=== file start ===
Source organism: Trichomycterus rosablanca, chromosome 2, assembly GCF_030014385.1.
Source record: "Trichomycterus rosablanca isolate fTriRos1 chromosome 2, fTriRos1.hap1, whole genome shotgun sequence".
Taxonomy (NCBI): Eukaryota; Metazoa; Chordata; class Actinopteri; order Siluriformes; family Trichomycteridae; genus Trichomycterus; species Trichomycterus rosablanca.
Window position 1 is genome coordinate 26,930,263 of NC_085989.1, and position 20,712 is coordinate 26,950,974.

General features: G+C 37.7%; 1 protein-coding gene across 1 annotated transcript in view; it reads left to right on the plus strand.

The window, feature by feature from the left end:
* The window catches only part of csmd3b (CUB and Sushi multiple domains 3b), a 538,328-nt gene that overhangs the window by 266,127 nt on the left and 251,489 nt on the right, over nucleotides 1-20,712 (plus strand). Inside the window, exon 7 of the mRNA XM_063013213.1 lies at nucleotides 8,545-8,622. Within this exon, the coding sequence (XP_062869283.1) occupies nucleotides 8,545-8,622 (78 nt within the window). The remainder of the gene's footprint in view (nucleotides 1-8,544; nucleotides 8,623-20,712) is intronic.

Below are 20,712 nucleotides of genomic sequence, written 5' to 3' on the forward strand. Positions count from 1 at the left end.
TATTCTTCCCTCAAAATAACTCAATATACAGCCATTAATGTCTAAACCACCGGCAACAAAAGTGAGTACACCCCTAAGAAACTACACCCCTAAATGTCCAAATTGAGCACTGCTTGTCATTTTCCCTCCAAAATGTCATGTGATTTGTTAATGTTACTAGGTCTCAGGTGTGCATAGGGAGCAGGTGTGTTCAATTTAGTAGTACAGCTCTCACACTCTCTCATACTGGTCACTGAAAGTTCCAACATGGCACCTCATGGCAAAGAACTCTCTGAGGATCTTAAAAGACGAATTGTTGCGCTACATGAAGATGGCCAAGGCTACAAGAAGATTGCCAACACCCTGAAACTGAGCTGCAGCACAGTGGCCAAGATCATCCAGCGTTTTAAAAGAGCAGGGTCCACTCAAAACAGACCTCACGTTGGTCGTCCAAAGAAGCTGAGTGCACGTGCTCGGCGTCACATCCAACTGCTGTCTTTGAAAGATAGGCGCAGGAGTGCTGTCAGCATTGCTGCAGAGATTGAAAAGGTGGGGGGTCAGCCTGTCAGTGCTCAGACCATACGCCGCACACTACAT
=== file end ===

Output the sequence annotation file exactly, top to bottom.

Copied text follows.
Source organism: Trichomycterus rosablanca, chromosome 2, assembly GCF_030014385.1.
Source record: "Trichomycterus rosablanca isolate fTriRos1 chromosome 2, fTriRos1.hap1, whole genome shotgun sequence".
Taxonomy (NCBI): Eukaryota; Metazoa; Chordata; class Actinopteri; order Siluriformes; family Trichomycteridae; genus Trichomycterus; species Trichomycterus rosablanca.
Window position 1 is genome coordinate 26,930,263 of NC_085989.1, and position 20,712 is coordinate 26,950,974.

General features: G+C 37.7%; 1 protein-coding gene across 1 annotated transcript in view; it reads left to right on the plus strand.

The window, feature by feature from the left end:
* The window catches only part of csmd3b (CUB and Sushi multiple domains 3b), a 538,328-nt gene that overhangs the window by 266,127 nt on the left and 251,489 nt on the right, over nucleotides 1-20,712 (plus strand). Inside the window, exon 7 of the mRNA XM_063013213.1 lies at nucleotides 8,545-8,622. Within this exon, the coding sequence (XP_062869283.1) occupies nucleotides 8,545-8,622 (78 nt within the window). The remainder of the gene's footprint in view (nucleotides 1-8,544; nucleotides 8,623-20,712) is intronic.

Below are 20,712 nucleotides of genomic sequence, written 5' to 3' on the forward strand. Positions count from 1 at the left end.
TATTCTTCCCTCAAAATAACTCAATATACAGCCATTAATGTCTAAACCACCGGCAACAAAAGTGAGTACACCCCTAAGAAACTACACCCCTAAATGTCCAAATTGAGCACTGCTTGTCATTTTCCCTCCAAAATGTCATGTGATTTGTTAATGTTACTAGGTCTCAGGTGTGCATAGGGAGCAGGTGTGTTCAATTTAGTAGTACAGCTCTCACACTCTCTCATACTGGTCACTGAAAGTTCCAACATGGCACCTCATGGCAAAGAACTCTCTGAGGATCTTAAAAGACGAATTGTTGCGCTACATGAAGATGGCCAAGGCTACAAGAAGATTGCCAACACCCTGAAACTGAGCTGCAGCACAGTGGCCAAGATCATCCAGCGTTTTAAAAGAGCAGGGTCCACTCAAAACAGACCTCACGTTGGTCGTCCAAAGAAGCTGAGTGCACGTGCTCGGCGTCACATCCAACTGCTGTCTTTGAAAGATAGGCGCAGGAGTGCTGTCAGCATTGCTGCAGAGATTGAAAAGGTGGGGGGTCAGCCTGTCAGTGCTCAGACCATACGCCGCACACTACAT